Have you ever walked to a restaurant and had the host greet you by your name? Or perhaps entered your hotel room and found a personalized note along with a bouquet and maybe even your favorite fruits?
That kind of personalized care makes us feel more loved and appreciated.
Not surprisingly, consumers are more likely to frequent and engage with an establishment that has interacted with them in a personal way than one that has not.
And hospitals are not exempted from this rule.
Patients (who are also consumers) expect high-level personalization from their healthcare providers. They crave personalized services that can help them find the right solutions with ease, reach out to their doctors easily, and engage with them on a personal level.
But how can personalized patient care be achieved and improved? We’ll look into the various ways that healthcare facilities can improve personalized patient care.
1. Respond Fast to Barriers to Care
Many barriers come into play in a patient’s treatment journey.
From psychological and cognitive barriers to physical barriers to social and cultural barriers, many patients have to contend with at least one of these difficulties to manage their health.
In fact, a 2016 research commissioned by the Commonwealth Fund revealed that 44% of chronic disease patients experience difficulty accessing care due to one of these barriers.
The key to overcoming these barriers lies in a healthcare’s ability to identify the unique challenges their patients face and the potential remedy to the difficulties. For example, transportation challenges are among the top reasons why patients miss appointments.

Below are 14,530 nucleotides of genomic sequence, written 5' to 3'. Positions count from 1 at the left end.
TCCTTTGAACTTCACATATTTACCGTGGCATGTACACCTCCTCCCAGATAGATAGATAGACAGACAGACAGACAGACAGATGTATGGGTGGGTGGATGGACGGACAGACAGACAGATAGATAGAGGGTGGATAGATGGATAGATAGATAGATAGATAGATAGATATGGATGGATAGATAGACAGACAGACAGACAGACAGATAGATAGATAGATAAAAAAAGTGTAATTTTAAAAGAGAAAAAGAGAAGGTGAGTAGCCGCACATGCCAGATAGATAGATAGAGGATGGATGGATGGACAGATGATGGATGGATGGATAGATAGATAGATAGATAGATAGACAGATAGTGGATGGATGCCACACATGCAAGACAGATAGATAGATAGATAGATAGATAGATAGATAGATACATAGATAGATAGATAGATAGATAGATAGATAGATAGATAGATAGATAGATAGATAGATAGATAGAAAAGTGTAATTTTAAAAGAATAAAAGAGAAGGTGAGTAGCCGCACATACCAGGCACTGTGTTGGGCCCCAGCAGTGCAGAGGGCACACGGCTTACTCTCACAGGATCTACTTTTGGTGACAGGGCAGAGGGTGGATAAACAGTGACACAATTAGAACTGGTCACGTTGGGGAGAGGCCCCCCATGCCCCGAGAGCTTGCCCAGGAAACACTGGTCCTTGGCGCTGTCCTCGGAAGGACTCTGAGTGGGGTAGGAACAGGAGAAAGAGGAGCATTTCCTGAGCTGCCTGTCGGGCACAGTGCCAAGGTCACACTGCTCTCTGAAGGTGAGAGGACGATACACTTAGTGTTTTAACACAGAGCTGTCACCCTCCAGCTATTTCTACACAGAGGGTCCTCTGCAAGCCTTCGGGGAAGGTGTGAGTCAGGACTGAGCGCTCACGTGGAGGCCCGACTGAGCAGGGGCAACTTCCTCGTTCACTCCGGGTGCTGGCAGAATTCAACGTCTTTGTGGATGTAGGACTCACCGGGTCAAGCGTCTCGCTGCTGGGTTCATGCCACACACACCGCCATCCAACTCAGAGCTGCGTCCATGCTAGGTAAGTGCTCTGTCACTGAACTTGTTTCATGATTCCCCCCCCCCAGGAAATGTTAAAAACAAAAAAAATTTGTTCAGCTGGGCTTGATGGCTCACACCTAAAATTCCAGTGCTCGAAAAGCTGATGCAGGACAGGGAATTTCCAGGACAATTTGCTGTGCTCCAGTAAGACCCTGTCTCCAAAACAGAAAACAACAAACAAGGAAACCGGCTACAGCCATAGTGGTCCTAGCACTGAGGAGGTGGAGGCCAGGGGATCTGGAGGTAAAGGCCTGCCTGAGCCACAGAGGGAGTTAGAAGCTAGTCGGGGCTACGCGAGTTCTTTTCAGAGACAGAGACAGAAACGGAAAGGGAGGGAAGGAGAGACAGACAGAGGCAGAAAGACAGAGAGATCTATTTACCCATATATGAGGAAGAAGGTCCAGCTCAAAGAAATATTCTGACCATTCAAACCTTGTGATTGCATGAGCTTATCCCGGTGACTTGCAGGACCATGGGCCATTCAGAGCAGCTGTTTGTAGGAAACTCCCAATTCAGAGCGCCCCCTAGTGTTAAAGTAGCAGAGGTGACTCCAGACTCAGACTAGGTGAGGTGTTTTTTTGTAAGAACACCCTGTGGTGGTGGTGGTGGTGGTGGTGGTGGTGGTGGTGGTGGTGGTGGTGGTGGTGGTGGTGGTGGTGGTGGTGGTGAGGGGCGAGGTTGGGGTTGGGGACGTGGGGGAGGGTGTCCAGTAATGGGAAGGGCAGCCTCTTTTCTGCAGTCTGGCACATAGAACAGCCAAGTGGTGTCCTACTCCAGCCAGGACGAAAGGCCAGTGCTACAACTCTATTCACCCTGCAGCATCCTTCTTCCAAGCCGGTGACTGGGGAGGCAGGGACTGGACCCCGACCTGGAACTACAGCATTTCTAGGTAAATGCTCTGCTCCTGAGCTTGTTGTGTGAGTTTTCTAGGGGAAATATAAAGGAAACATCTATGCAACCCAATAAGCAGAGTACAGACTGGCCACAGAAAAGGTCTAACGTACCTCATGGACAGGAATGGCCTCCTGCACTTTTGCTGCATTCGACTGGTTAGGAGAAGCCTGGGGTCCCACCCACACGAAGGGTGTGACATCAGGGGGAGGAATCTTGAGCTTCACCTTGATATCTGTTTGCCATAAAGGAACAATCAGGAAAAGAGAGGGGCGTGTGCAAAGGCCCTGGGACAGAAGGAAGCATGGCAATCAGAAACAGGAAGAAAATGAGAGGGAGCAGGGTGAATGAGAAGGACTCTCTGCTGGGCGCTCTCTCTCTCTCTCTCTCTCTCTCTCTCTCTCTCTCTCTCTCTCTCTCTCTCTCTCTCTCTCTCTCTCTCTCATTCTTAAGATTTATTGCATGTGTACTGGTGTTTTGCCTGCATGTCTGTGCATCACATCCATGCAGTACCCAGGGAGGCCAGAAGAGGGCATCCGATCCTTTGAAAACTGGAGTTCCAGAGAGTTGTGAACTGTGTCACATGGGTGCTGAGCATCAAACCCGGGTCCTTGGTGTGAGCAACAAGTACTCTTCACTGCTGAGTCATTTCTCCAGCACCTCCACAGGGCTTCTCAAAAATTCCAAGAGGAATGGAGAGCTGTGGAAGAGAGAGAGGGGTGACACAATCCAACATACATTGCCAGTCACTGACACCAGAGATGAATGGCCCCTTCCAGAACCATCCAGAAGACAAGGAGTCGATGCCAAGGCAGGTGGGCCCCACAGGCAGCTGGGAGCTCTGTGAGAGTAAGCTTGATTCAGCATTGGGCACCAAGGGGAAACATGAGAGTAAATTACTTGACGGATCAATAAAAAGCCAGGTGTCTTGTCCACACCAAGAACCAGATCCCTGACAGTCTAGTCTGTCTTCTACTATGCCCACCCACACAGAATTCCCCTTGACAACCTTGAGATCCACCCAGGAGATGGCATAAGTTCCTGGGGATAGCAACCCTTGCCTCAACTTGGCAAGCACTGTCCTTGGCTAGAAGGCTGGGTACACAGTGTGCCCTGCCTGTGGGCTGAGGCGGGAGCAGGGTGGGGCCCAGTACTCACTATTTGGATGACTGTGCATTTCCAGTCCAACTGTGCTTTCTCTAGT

To address this problem, healthcare providers could partner with companies like Ride Health to make it possible for everyone to make it to the doctor’s office. Such companies provide a network of transportation partners to manage patient’s transportation across the state.
2. Leverage Big Data to Help Improve Patient Care
In the age of big data, the degree of personalization in any healthcare facility largely depends on the value of the health data collected.
Big data in healthcare refers to the massive volumes of health data amassed from multiple sources, including electronic health records (EHRs), clinical devices, genomic sequencing, medical imaging, and pharmaceutical research.
Adopting technologies for EHR reporting can provide valuable patient data that can help to provide personalized patient care. Most importantly, it can help empower health care providers with the data management and reporting capabilities they need to provide better services.
In fact, healthcare analytics can improve personalized patient care, avoid preventable diseases, and prevent an outbreak of epidemics.
Some top health facilities have been using big data to provide personalized care by providing personalized information to patients. For example, Orlando Health uses large volumes of patient data to provide personalized care to new mums.
Mothers have a wealth of options to choose from, and whatever they decide to focus on, they’ll regularly receive personalized emails with answers to their questions. Instead of scouring the internet for answers to questions regarding parenting, new mums can get individual questions answered right in their inbox.
3. Offer Personalized Telemedicine Care
Telemedicine is the practice of providing remote care to patients through electronic communications.
Simply put, telemedicine entails the distribution of health services via telecommunication technologies. This practice allows long-distance patience and clinician care, monitoring, intervention, education, and reminders.
One advantage of telemedicine is that it allows for high-level personalization.
Many telehealth doctors limit their clientele to 400 – 600 people. This allows them to know their patients on a personal level.
For example, Doctor on Demand is a virtual healthcare service that provides access to doctors, psychologists, and other medical experts anywhere and at any time. This service provides personalized live video doctor visits to monitor patients, diagnose conditions, and deliver prescriptions.
Telemedicine is not only convenient and accurate (unlike online symptom checkers) but also reduces the costs of visiting the doctor’s office every time symptoms appear. Countries can improve personalization in healthcare by embracing telehealth.